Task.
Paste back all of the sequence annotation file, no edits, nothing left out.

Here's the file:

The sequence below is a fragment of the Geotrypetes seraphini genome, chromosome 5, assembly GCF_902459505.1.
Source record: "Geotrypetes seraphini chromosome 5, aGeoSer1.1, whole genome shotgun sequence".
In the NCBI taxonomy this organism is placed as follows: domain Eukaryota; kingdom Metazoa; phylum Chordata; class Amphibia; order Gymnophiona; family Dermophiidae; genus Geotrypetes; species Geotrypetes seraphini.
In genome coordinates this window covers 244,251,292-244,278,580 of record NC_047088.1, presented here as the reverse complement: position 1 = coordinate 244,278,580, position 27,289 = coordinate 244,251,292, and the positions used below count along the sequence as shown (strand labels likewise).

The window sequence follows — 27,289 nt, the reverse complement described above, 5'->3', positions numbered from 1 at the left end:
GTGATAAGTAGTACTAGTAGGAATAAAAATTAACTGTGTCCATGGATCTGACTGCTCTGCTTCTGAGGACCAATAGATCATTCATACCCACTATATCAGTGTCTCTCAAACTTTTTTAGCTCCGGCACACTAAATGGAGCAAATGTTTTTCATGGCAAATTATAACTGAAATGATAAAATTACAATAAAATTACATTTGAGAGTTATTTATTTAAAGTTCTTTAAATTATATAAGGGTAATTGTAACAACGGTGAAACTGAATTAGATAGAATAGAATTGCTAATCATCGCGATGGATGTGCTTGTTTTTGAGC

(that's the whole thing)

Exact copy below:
The sequence below is a fragment of the Geotrypetes seraphini genome, chromosome 5, assembly GCF_902459505.1.
Source record: "Geotrypetes seraphini chromosome 5, aGeoSer1.1, whole genome shotgun sequence".
In the NCBI taxonomy this organism is placed as follows: domain Eukaryota; kingdom Metazoa; phylum Chordata; class Amphibia; order Gymnophiona; family Dermophiidae; genus Geotrypetes; species Geotrypetes seraphini.
In genome coordinates this window covers 244,251,292-244,278,580 of record NC_047088.1, presented here as the reverse complement: position 1 = coordinate 244,278,580, position 27,289 = coordinate 244,251,292, and the positions used below count along the sequence as shown (strand labels likewise).

The window sequence follows — 27,289 nt, the reverse complement described above, 5'->3', positions numbered from 1 at the left end:
GTGATAAGTAGTACTAGTAGGAATAAAAATTAACTGTGTCCATGGATCTGACTGCTCTGCTTCTGAGGACCAATAGATCATTCATACCCACTATATCAGTGTCTCTCAAACTTTTTTAGCTCCGGCACACTAAATGGAGCAAATGTTTTTCATGGCAAATTATAACTGAAATGATAAAATTACAATAAAATTACATTTGAGAGTTATTTATTTAAAGTTCTTTAAATTATATAAGGGTAATTGTAACAACGGTGAAACTGAATTAGATAGAATAGAATTGCTAATCATCGCGATGGATGTGCTTGTTTTTGAGC